We start at the most important place in London – the Palace of Westminster, home to the Houses of Parliament. This is where the future of the United Kingdom is debated, approved and decided.

But beyond that, the Palace of Westminster is an imposing neo-Gothic structure with the famous Elizabeth Tower and the even more famous 13 tonne Big Ben bell inside. The bell is named after Benjamin Hall, the man who commissioned the bell.

We’ll return to the Houses of Parliament later today, but now it’s time to head towards Buckingham Palace, where the morning changing of the guard is taking place.

Westminster Abbey

Just a few steps from the Palace of Westminster stands one of the most beautiful buildings in London – Westminster Abbey (part of the London Pass).

London in 3 days / Westminster Abbey

A piece of English history was written here. Westminster Abbey has hosted coronations, weddings and funerals of royalty. It was the wedding venue of Prince William and Kate Middleton, the funeral of Princess Diana and naturalist Charles Darwin, and the final resting place of Charles Dickens, Isaac Newton, 17 British kings and queens and 3,000 other great Britons.

The cathedral opens at 9:30 am and offers a lot to see. Set aside at least an hour and a half. To skip the ticket queue, it is better to order tickets in advance (just show your ticket on your mobile phone at the venue).

Churchill Museum and Cabinet War Rooms

Churchill War Rooms

From the Abbey we turn past the Central Hall Convention Centre to St James’s Park. There are government buildings here, as well as the Churchill Museum.

This should not escape anyone interested in the Second World War. This is Winston Churchill’s secret cabinet from the 2nd World War. World War II in the Whitehall Underground, from where Churchill directed the war effort for 6 years.

Admission is not the lowest, as is usual in London, but if you are a history buff like Petya, you will be delighted. The site is well preserved and perfectly immerses you in the wartime history.

The visit will take at least an hour (more like 2 hours), so if you want to see the changing of the guard at 11am, go to the Churchill Museum later. You can buy tickets online for a pre-selected time.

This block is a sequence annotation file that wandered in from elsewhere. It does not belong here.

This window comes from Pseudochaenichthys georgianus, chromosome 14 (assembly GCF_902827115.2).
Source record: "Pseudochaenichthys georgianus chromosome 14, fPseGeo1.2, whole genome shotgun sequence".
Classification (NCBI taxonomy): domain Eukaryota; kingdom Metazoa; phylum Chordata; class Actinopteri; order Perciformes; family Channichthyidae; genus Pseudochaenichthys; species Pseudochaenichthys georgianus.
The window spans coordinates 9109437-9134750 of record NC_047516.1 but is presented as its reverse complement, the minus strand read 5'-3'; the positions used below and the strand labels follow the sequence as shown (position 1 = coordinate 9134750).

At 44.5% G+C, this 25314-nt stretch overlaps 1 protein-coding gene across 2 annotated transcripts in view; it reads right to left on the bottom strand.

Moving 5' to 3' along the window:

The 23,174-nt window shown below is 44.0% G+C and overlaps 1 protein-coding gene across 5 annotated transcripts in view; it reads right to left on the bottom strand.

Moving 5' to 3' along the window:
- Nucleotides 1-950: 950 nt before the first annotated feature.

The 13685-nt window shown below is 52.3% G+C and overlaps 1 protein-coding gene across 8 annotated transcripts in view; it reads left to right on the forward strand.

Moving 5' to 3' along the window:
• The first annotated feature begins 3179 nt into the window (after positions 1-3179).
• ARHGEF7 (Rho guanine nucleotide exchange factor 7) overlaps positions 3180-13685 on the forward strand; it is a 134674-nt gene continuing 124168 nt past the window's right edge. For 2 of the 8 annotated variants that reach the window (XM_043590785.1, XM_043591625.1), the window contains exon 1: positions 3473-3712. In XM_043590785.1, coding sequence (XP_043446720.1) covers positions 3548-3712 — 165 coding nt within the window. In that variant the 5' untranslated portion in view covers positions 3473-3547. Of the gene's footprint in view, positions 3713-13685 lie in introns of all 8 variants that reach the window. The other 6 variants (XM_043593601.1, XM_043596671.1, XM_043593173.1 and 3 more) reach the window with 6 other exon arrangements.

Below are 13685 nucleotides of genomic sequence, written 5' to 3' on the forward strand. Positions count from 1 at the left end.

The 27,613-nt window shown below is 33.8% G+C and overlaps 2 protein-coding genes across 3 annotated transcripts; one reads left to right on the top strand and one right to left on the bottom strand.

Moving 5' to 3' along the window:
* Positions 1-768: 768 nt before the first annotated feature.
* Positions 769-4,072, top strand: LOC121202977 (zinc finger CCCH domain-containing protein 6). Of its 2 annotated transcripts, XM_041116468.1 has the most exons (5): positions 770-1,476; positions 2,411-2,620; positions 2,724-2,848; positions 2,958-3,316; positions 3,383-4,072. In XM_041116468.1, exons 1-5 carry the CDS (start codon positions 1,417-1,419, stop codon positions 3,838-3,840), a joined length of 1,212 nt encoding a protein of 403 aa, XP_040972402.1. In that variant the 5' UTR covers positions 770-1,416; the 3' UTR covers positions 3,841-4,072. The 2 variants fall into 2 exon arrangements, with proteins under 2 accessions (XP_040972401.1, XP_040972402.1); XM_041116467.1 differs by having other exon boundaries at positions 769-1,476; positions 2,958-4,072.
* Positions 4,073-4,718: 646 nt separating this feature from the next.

Buckingham Palace

London in 3 days / St James Park

We walk through St James Park, one of the 8 Royal Parks. There are a lot of animals here that are perfectly domesticated. If you have a few nuts with you, the squirrels will eat them right out of your hand. There is a lake running through the park and you will also see flamingos.

The park leads up to Buckingham Palace. It’s only open for a few weeks in summer and early autumn, but you can visit the Queen’s Gallery (a museum with the Royal Family’s art collection, including portraits; part of the London Pass) at any time of year.

Buckingham Palace London

Buckingham Palace has been home to the British Royal Family since 1837 and has the largest private garden in London. What draws the crowds is the world-famous parade of royal grads in red uniforms and bearskin hats.

The official start is at 11am, but I recommend being there about half an hour before to ensure a good view. In June and July there is a daily changing of the guards and for the rest of the year only on certain days – check the information on the official website directly before visiting. Changing of the Guard in London .

Piccadilly Circus and China town

From history straight to the colourful and bustling Piccadilly Circus, London’s equivalent of New York’s Times Square. Piccadilly Circus is full of lights and large advertising sculptures. In the middle of it all stands a statue of Eros.

Piccadilly Circus London

It’ll be around lunchtime (depending on what you’ve already visited) and it’s time to grab a bite to eat. Just a short walk from Piccadilly Circus, China town lies across Leicester Square. It extends along Gerrard Street.

In no time at all, you will find yourself in Asia. In a place full of red lanterns and authentic restaurants with delicious Asian cuisine.

Chinatown London / London in 3 days

That’s the incredible thing about London. Just a few minutes of walking and it will turn into a completely different place.

Trafalgar Square

From Chinatown we continue to another famous square – Trafalgar Square, dominated by the National Gallery.

If you’re interested in classical art, you’ll find it here. In addition, admission is free and it is open until 6 pm (9 pm on Fridays).

National Gallery London / London in 3 days

Another landmark of Trafalgar Square is the Nelson’s Column, which commemorates Admiral Nelson’s victory at the Battle of Trafalgar in 1805. The column is guarded by 4 bronze lions.

Trafalgar Square / London in 3 days

From Trafalgar Square, we continue along Whitehall, which is famous for its government buildings, including 10 Downing Street, where the British Prime Minister lives and works (you can tell by the guarded gate where entry is forbidden).

Whitehall London

There are also 2 memorials at Whitehall, as a tribute to the fallen soldiers in WW2. World War II and the women who went to war.

After a few minutes you will walk back to the Palace of Westminster. If you missed the Churchill Museum this morning, you can come here now.

From the palace we continue across Westminster Bridge where everyone takes the iconic photo of the Palace of Westminster.

London Eye

London Eye London